I have this class in my code called ‘smart texture’. I’ve had it for several games now. It basically lets me tell a sprite to use “gun.dds”, and it transparently converts that to the LPDIRECT3DTEXTURE9  and doesn’t mention it. It keeps ‘gun.dds’ in memory, and if I ever lose the screen (alt+tab), and need to rebuild stuff, it will replace the invalid surface pointer the next time it gets drawn with a fresh copy.


Trouble is, that means keeping a list of every smart texture, so that I don’t miss any when recovering from alt+tab. That’s easy, but I ended up using texturedsprites (with a built-in smart texture) everywhere, and thus the list, for a full battle could be 20,000 textures long.


So here I am, effectively keeping a record of me trying to fix this…

It’s 5.35PM Sunday. The wonders of aqtime show me that when I ditch the current level and load in a new one, I am killing off about 8,000 smart textures. Every one is going through it’s destructor and removing itself from the smart textured list. This sucks. I need this to be faster. First instinct is to speed up the destructor, but obviously that’s treating the symptom, not the cause. The real problem is 8,000 smart textures. That isn’t so smart, when 2,000 of them are probably pointing to the exact SAME surface in directx… I need to rethink this system, and NOT break any other code…

I *do* have a system called GUI_TextureCache which does some ‘fixed’ storing of textures I use all the time, like UI stuff, buttons etc. This is obviously a similar task to what I want to do here, in that I need a dynamic dumping ground for commonly used textures pointers. I’m concluding that the cleanest way to handle a fix would be within my SmartTexture itself. it can do some clever caching, and then nobody will ever know any code changed!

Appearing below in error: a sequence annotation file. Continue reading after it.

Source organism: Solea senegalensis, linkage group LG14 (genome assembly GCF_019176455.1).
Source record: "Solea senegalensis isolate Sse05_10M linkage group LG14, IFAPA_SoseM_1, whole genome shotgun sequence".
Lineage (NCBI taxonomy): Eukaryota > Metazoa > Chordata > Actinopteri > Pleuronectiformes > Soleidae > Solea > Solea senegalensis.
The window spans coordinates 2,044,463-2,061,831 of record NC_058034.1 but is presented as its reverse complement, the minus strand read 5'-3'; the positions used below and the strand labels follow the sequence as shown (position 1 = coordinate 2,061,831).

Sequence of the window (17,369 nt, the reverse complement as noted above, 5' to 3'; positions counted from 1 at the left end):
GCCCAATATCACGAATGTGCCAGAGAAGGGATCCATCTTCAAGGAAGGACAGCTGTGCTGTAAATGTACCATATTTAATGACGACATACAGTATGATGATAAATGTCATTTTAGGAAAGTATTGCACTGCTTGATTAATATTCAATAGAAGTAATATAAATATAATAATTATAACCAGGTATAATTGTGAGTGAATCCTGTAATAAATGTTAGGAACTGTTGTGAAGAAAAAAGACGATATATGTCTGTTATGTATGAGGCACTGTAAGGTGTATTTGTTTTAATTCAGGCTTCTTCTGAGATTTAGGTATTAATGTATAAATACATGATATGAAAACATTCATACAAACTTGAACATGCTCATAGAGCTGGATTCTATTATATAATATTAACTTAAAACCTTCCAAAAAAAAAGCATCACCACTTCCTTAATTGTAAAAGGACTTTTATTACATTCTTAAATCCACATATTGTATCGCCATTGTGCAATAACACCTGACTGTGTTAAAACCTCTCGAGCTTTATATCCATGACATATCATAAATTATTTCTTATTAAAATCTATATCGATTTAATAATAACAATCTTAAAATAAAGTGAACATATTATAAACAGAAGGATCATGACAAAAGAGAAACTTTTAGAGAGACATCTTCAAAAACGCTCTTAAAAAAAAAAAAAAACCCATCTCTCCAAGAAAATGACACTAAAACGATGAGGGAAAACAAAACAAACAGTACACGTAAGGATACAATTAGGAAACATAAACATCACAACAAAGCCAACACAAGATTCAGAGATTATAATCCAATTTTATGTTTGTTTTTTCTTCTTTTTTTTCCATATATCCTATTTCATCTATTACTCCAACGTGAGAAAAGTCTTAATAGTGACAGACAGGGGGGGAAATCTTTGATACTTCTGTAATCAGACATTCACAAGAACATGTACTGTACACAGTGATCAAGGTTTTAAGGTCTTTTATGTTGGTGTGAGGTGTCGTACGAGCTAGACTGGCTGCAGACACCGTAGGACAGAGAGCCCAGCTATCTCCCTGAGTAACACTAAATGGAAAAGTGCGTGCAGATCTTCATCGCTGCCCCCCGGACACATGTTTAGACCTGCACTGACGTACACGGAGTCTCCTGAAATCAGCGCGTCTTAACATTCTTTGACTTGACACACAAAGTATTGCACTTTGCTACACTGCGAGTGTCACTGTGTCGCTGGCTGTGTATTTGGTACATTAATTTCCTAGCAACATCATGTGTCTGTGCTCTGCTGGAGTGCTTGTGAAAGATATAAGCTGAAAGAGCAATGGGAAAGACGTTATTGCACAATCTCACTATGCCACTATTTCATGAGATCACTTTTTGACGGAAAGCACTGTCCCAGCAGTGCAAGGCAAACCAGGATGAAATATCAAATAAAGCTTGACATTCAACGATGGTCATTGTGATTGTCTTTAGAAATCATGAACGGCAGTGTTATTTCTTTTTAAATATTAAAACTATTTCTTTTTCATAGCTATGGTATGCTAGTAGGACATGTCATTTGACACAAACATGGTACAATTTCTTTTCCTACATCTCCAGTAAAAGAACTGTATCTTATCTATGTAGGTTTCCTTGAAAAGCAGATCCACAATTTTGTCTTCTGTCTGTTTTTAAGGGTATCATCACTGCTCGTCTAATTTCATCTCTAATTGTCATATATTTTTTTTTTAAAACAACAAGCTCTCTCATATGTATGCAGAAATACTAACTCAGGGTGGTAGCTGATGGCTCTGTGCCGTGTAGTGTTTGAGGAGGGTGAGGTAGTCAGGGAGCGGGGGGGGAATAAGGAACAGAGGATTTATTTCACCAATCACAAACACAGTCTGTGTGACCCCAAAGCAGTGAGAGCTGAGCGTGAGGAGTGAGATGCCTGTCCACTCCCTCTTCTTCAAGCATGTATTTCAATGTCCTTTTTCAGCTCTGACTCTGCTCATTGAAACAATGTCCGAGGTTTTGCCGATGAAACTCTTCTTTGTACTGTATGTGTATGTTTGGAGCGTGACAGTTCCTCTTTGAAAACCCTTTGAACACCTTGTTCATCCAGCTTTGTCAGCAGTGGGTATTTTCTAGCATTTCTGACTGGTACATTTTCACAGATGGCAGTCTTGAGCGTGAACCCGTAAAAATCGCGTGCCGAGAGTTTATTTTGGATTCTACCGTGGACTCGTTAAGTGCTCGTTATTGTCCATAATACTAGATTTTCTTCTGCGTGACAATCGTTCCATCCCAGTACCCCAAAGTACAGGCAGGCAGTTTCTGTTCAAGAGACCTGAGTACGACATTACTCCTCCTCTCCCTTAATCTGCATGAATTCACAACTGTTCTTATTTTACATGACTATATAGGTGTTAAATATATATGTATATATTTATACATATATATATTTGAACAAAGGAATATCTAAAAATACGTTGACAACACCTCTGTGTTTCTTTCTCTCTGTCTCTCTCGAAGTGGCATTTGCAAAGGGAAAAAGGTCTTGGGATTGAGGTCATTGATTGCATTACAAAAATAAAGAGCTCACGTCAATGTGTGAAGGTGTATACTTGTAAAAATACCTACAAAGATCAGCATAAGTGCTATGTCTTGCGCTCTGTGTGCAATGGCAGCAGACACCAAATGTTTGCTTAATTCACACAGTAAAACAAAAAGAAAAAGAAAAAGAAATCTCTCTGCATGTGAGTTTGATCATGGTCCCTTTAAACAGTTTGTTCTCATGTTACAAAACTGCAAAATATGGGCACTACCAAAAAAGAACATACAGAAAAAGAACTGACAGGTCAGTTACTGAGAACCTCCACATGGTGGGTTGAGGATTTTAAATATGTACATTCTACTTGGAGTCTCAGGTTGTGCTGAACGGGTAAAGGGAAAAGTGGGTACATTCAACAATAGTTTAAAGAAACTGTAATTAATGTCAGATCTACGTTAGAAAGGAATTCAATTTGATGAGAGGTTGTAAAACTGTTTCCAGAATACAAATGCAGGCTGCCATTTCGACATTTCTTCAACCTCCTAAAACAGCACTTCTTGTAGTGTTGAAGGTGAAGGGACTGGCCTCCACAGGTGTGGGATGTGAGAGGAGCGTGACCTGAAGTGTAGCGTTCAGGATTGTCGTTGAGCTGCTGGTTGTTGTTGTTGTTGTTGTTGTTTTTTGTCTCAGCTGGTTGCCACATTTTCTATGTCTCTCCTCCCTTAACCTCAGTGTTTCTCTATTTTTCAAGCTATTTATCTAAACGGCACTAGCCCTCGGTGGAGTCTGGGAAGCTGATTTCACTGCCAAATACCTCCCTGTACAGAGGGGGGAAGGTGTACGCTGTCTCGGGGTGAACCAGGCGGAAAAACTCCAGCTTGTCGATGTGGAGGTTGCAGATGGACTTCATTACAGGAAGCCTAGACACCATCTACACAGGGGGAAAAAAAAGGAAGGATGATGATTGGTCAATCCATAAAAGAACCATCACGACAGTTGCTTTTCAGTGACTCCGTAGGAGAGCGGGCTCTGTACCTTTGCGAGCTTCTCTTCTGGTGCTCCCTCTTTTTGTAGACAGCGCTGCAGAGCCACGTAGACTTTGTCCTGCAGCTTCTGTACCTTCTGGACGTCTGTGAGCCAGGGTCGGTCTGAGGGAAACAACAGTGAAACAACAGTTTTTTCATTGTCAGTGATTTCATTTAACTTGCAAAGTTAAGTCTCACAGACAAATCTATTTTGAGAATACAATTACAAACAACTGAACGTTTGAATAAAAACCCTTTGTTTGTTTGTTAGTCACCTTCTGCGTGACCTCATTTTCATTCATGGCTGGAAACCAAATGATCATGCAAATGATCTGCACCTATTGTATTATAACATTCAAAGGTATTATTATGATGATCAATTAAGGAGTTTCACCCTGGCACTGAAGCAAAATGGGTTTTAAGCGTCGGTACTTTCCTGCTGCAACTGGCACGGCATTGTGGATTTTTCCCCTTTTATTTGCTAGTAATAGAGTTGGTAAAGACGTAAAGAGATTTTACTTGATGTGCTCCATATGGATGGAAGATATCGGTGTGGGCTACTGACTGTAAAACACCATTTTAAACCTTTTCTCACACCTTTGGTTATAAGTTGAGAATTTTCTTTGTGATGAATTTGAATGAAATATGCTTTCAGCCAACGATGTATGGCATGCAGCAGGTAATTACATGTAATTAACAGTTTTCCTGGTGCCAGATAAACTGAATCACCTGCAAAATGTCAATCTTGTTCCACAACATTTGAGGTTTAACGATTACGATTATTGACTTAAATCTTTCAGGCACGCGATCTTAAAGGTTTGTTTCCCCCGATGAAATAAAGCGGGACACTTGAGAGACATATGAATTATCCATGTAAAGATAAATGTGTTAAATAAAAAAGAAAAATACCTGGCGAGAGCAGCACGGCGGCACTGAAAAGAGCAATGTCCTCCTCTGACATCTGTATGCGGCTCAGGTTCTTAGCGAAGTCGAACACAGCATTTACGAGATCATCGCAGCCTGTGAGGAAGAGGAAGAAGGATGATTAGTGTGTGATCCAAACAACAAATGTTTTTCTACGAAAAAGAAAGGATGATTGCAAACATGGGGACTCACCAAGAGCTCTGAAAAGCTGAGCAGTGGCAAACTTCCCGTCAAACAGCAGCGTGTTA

Realisation that this means I still keep all these smart textures knocking about, with their ‘gun.dds’ strings. That offends me, as a programmer, but tbh, even ‘longcomplextexturefilename.dds’ is only 30 characters, so with 2,000 units I’m wasting 60k here. Big deal.

Right, so the plan is when I call SmartTexture::SetTexture(“gun.dds”) it may, or may not add itself to a list of textures that would need rebuilding, based on if its already in the list.

Problem: I can’t do that, because it means checking the whole list every time I call SetTexture(). That might even be *slower*. However, my current ‘SetTexture’ goes through a list to grab the pointer, how slow is that? It looks like currently its about half as much time as all those smarttexture destructors, so it might be a win. Plus my SetTexture() stuff uses a MRU caching system which could make ti super fast when loading in 100 identical units…

5.50PM Actually realising I’ll need a totally new class to handle this. it needs to be done a different way, not with existing smart textures. Balls. Surely it can be done? Hold on.. Surely its just a matter of indirection. The purpose of a smart texture is to hold a surface pointer it can rebuild if needed, but it doesn’t have to hold a direct link. It could actually hold an indirect link.  One more piece of pointer indirection is trivial. I just add a new CLoadedTexture class that handles rebuilds, and the smarttextures can point at those, meaning no need to keep a list of them at all, as their pointers never go invalid or need rebuilding.

6.25PM everything coded except the actual rebuild() calls for alt+tab. I’ll comment the errors out for a quick test… GAH, it crashes immediately. fixed easily enoguh, and the code RUNS! hurrah, but it doesn’t seem AMAZINGLY faster,. Quick! to aqtime! what the hell… it’s slower?…

6.35OM. Hah! looking at it backwards, it’s about 75% faster. how much time does that knock off loading in a new level now? 5.28 seconds down to 2.1 seconds. That’s pretty good. I’ll code in the rebuilding stuff and give it a quick test…